Even though Dave’s Computers in New Jersey fixes Mac computers, I am mainly a Windows guy. I know Mac inside and out but hesitate to pay the premium that Apple charges for its hardware. For the price of a 27” Mac, I could build two, perhaps three high spec Windows computers. That makes jumping to MacOS hard to justify and why I installed High Sierra on VirtualBox over the weekend. To try before I buy.
VirtualBox is a free virtual machine platform from Oracle. It works in Windows and can create a virtual machine within which you can install another operating system. We use an Ubuntu system for testing but this is the first time I have built an Apple version. This process uses a copy of MacOS High Sierra and installs it onto a Windows machine. I think it’s the ideal way to see if you like it before shelling out the money to buy one for real.
Installing MacOS in VirtualBox
Many of the guides for installing MacOS in VirtualBox don’t make for easy reading so I thought I would write one myself. You will need a couple of things to get started. You will need a reasonably recent computer capable of running a virtual machine (VM). You will also need a copy of VirtualBox and a copy of MacOS High Sierra.
- Install VirtualBox onto your computer and start it up.
- Select New and call it ‘MacOS’. Naming is important so remember exactly what you called it. You’ll see why in a little while.
- Select Mac OS X 10.11 El Capitan (64-bit) as the version.
- Set memory to 4096MB and select Create a virtual hard disk now.
- Select Create.
- Select VDI VirtualBox Image and Dynamically Allocated disk space.
- Select Create.
- Select your new VM and select Settings.
- Select System from the left pane and set base memory to the maximum in the green bar.
- Uncheck Floppy in Boot Order.
- Select the Processor tab and select the maximum in the green slider.
- Select Display on the left and increase Video Memory to 128Mb.
- Select Storage and check the MacOS Controller is set to SATA Port 0 on the right.
- Select OK and then shut down VirtualBox.
- Open the VirtualBox folder in Windows Explorer.
- Press Shift and right click an empty space in the folder and select Open Command Prompt here.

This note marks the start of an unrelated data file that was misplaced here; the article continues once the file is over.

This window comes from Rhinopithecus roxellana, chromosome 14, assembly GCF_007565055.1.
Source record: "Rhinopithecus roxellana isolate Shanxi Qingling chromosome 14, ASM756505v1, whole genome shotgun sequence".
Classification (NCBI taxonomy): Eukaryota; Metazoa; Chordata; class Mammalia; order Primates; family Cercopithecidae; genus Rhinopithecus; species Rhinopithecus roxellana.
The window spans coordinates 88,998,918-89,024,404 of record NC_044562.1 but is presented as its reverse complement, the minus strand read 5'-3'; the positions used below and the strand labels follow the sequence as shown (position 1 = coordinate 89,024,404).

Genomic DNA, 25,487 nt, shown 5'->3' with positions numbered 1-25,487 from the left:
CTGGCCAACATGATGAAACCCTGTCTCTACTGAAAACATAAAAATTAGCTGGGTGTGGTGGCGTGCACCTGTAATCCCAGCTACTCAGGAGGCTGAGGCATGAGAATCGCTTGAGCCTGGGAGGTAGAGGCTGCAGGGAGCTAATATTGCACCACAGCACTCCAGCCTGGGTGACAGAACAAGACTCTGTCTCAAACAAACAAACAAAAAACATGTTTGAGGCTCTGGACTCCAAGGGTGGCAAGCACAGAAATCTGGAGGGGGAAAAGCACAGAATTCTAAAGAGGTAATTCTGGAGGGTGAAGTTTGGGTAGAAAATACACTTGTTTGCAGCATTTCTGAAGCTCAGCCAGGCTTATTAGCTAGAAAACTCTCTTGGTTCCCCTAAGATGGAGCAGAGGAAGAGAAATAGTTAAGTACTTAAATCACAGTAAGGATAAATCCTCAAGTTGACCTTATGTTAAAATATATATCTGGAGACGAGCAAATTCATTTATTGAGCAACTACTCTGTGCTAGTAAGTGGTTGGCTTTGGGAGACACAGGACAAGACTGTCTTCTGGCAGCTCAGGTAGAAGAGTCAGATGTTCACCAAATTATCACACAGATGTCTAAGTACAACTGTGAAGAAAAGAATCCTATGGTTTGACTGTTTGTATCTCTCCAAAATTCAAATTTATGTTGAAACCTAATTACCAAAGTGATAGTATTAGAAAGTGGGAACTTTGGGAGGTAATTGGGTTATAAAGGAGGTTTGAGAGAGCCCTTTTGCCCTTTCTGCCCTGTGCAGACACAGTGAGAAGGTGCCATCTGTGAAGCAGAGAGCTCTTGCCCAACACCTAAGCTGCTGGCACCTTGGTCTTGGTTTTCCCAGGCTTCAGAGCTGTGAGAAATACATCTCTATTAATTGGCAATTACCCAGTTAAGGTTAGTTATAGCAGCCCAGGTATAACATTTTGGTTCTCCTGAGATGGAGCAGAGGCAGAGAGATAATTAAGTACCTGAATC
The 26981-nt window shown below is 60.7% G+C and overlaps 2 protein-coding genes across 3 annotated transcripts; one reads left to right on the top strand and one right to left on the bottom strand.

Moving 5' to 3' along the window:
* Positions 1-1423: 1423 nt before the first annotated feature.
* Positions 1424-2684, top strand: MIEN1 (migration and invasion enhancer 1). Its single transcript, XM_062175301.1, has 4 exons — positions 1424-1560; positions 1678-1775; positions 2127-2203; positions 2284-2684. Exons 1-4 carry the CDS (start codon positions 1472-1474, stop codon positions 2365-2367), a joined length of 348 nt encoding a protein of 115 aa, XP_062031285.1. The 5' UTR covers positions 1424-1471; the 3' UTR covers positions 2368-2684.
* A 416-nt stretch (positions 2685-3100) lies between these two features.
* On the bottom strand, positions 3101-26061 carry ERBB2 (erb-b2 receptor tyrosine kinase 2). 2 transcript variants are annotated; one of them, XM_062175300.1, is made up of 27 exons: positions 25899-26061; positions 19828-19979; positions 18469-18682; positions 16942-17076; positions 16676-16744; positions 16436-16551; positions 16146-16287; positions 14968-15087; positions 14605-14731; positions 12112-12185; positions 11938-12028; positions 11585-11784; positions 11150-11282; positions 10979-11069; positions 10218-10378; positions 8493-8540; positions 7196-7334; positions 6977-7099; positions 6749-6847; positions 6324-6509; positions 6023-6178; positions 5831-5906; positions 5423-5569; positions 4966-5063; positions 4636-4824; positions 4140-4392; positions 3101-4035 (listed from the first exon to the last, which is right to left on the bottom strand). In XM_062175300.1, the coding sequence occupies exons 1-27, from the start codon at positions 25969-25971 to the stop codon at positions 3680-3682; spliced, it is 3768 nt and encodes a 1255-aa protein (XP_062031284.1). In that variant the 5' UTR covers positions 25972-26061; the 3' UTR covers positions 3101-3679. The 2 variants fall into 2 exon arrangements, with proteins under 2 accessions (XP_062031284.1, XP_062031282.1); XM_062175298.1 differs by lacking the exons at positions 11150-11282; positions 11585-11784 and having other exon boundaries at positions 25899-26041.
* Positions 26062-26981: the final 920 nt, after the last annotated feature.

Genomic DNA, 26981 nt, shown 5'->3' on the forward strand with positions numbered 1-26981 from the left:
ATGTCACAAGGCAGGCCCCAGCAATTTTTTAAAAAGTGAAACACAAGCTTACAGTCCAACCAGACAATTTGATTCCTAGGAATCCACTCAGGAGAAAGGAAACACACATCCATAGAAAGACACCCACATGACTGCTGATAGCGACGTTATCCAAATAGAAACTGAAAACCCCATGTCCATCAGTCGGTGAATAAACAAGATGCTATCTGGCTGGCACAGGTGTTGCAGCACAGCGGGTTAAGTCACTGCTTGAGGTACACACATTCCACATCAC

- Type VBoxManage modifyvm “MacOS” – - cpuidset 00000001 000106e5 00100800 0098e3fd bfebfbff’ into the CMD window you just opened and hit Enter.
- Type VBoxManage setextradata “MacOS” “VBoxInternal/Devices/efi/0/Config/DmiSystemProduct” “iMac11,3” and hit Enter.
- Type VBoxManage setextradata “MacOS” “VBoxInternal/Devices/efi/0/Config/DmiSystemVersion” “1.0” and hit Enter.
- Type VBoxManage setextradata “MacOS” “VBoxInternal/Devices/efi/0/Config/DmiBoardProduct” “Iloveapple” and hit Enter.
- Type VBoxManage setextradata “MacOS” “VBoxInternal/Devices/smc/0/Config/DeviceKey” and hit Enter. “ourhardworkbythesewordsguardedpleasedontsteal(c)AppleComputerInc”
- Type VBoxManage setextradata “MacOS” and hit Enter. “VBoxInternal/Devices/smc/0/Config/GetKeyFromRealSMC” 1
- Type VBoxManage setextradata “MacOS” VBoxInternal2/EfiGopMode 4 and hit Enter.
- Start VirtualBox and start your MacOS VM.
- Select Disk Utilities from the VirtualBox menu in the VM screen.
- Erase VBOX harddisk and select vmdisk as the Name, MAC OS as format and GUID Partition Map as the scheme.
- Hit Erase and close the Disk Utility window once complete.
- Select the new option ‘vmdisk’ from the installation options and Continue.
- Complete the installation of MacOS and allow it to update.
- Start using your new Mac!
You can see in these text instructions ‘MacOS’. This part is why naming is important. What you call your installation has to be reflected exactly in these commands otherwise they won’t work.
The installation process may take a little while but be patient as it will finish. Once done, the machine will reboot and then boot into MacOS. You now have a fully working, fully featured Mac to play with!